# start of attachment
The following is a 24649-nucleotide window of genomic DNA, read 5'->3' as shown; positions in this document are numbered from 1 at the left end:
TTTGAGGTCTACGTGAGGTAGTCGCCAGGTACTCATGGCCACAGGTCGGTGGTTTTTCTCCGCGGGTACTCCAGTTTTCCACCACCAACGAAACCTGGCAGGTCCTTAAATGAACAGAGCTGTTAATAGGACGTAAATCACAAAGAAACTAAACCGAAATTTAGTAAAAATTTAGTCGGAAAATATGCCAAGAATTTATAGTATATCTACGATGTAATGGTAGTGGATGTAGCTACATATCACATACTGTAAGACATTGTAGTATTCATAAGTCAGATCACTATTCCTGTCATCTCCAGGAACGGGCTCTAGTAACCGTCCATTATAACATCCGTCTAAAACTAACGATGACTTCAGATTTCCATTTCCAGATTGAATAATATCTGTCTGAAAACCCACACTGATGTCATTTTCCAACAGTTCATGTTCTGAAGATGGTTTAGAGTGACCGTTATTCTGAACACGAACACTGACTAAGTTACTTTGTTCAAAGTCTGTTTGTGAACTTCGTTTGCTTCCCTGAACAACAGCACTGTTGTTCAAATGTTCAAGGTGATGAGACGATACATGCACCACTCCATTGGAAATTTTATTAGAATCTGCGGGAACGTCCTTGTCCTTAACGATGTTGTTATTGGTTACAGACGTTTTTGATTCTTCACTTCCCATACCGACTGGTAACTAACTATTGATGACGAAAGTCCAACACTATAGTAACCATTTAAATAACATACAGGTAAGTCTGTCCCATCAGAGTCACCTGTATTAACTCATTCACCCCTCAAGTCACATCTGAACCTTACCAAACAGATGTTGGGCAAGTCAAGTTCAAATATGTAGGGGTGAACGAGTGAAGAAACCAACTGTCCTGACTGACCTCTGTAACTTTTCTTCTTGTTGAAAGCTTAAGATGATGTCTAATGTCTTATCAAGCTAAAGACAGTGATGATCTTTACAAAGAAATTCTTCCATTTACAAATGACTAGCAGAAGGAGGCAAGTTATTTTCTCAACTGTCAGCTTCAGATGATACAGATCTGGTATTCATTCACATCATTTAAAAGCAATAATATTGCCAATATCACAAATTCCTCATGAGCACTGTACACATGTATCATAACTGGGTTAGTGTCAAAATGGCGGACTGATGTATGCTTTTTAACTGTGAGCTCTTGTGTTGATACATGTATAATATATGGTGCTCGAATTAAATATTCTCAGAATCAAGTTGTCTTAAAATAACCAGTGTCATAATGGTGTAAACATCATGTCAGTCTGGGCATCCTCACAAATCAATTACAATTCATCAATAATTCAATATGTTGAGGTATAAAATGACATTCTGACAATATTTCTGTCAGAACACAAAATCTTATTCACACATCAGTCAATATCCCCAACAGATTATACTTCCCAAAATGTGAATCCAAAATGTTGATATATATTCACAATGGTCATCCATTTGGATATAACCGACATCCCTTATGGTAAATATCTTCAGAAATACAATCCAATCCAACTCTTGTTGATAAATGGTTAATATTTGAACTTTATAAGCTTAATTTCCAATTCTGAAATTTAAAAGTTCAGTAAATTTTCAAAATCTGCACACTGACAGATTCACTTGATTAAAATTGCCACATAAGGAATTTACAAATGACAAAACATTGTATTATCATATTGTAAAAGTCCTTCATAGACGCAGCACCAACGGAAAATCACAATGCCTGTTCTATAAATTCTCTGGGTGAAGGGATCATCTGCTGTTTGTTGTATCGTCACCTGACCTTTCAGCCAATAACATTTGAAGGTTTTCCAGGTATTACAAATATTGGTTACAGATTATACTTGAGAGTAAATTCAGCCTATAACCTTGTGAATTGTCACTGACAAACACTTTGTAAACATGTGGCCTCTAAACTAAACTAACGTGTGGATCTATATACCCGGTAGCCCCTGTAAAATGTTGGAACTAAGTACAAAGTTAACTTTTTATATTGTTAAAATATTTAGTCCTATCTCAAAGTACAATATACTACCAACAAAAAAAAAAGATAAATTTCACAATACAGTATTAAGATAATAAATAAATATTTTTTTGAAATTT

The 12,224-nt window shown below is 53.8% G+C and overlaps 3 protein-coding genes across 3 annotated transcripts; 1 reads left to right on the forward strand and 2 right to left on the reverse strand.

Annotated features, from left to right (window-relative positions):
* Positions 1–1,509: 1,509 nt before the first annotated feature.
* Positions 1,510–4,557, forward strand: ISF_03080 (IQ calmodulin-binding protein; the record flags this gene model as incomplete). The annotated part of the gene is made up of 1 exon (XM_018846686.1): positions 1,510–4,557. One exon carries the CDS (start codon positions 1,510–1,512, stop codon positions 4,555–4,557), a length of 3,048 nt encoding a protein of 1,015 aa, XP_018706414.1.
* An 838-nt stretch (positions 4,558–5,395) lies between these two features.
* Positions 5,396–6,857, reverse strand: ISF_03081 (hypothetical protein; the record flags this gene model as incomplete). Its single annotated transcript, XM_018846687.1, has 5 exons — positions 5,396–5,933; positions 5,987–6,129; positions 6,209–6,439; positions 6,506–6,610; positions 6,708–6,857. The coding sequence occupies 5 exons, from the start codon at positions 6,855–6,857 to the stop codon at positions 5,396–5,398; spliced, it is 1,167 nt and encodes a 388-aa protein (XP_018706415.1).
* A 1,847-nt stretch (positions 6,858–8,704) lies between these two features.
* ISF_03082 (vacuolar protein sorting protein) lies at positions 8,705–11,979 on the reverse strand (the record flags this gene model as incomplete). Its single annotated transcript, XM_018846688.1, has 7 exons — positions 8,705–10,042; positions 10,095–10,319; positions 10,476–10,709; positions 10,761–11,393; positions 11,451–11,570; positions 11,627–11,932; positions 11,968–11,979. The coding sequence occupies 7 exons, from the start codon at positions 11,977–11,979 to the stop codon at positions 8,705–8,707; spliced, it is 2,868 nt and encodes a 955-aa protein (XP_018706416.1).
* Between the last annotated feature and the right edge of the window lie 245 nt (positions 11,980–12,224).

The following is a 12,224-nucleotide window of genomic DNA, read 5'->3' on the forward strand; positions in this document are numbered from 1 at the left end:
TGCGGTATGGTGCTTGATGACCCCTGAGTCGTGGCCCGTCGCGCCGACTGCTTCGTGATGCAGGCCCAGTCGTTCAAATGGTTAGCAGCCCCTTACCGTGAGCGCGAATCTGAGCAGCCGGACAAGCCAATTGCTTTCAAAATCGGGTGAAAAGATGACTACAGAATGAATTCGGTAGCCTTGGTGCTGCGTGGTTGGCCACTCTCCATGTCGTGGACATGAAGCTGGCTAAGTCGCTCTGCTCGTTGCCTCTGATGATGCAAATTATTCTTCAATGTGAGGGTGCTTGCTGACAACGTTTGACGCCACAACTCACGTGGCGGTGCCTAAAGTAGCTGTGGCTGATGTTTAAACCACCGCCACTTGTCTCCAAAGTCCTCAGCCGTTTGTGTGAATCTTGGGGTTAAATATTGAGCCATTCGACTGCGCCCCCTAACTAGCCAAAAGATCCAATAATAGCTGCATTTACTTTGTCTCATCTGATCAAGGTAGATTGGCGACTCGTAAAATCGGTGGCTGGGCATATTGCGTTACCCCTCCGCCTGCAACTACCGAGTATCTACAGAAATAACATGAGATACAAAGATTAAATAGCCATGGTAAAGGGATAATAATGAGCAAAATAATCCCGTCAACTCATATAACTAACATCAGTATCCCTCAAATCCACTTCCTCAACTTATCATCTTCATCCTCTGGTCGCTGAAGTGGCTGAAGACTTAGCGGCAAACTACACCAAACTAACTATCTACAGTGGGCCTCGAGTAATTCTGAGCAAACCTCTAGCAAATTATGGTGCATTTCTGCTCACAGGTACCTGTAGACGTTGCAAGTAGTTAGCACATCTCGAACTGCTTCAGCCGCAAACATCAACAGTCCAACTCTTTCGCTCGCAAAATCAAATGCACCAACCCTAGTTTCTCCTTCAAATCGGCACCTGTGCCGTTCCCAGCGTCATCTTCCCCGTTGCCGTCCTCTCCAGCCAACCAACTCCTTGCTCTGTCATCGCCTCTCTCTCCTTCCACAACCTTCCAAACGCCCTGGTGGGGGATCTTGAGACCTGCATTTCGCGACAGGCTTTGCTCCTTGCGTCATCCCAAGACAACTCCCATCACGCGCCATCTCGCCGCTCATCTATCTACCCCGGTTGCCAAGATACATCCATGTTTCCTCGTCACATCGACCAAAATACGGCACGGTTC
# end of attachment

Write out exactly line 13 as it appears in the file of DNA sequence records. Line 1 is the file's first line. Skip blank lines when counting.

TGCGGTATGGTGCTTGATGACCCCTGAGTCGTGGCCCGTCGCGCCGACTGCTTCGTGATGCAGGCCCAGTCGTTCAAATGGTTAGCAGCCCCTTACCGTGAGCGCGAATCTGAGCAGCCGGACAAGCCAATTGCTTTCAAAATCGGGTGAAAAGATGACTACAGAATGAATTCGGTAGCCTTGGTGCTGCGTGGTTGGCCACTCTCCATGTCGTGGACATGAAGCTGGCTAAGTCGCTCTGCTCGTTGCCTCTGATGATGCAAATTATTCTTCAATGTGAGGGTGCTTGCTGACAACGTTTGACGCCACAACTCACGTGGCGGTGCCTAAAGTAGCTGTGGCTGATGTTTAAACCACCGCCACTTGTCTCCAAAGTCCTCAGCCGTTTGTGTGAATCTTGGGGTTAAATATTGAGCCATTCGACTGCGCCCCCTAACTAGCCAAAAGATCCAATAATAGCTGCATTTACTTTGTCTCATCTGATCAAGGTAGATTGGCGACTCGTAAAATCGGTGGCTGGGCATATTGCGTTACCCCTCCGCCTGCAACTACCGAGTATCTACAGAAATAACATGAGATACAAAGATTAAATAGCCATGGTAAAGGGATAATAATGAGCAAAATAATCCCGTCAACTCATATAACTAACATCAGTATCCCTCAAATCCACTTCCTCAACTTATCATCTTCATCCTCTGGTCGCTGAAGTGGCTGAAGACTTAGCGGCAAACTACACCAAACTAACTATCTACAGTGGGCCTCGAGTAATTCTGAGCAAACCTCTAGCAAATTATGGTGCATTTCTGCTCACAGGTACCTGTAGACGTTGCAAGTAGTTAGCACATCTCGAACTGCTTCAGCCGCAAACATCAACAGTCCAACTCTTTCGCTCGCAAAATCAAATGCACCAACCCTAGTTTCTCCTTCAAATCGGCACCTGTGCCGTTCCCAGCGTCATCTTCCCCGTTGCCGTCCTCTCCAGCCAACCAACTCCTTGCTCTGTCATCGCCTCTCTCTCCTTCCACAACCTTCCAAACGCCCTGGTGGGGGATCTTGAGACCTGCATTTCGCGACAGGCTTTGCTCCTTGCGTCATCCCAAGACAACTCCCATCACGCGCCATCTCGCCGCTCATCTATCTACCCCGGTTGCCAAGATACATCCATGTTTCCTCGTCACATCGACCAAAATACGGCACGGTTC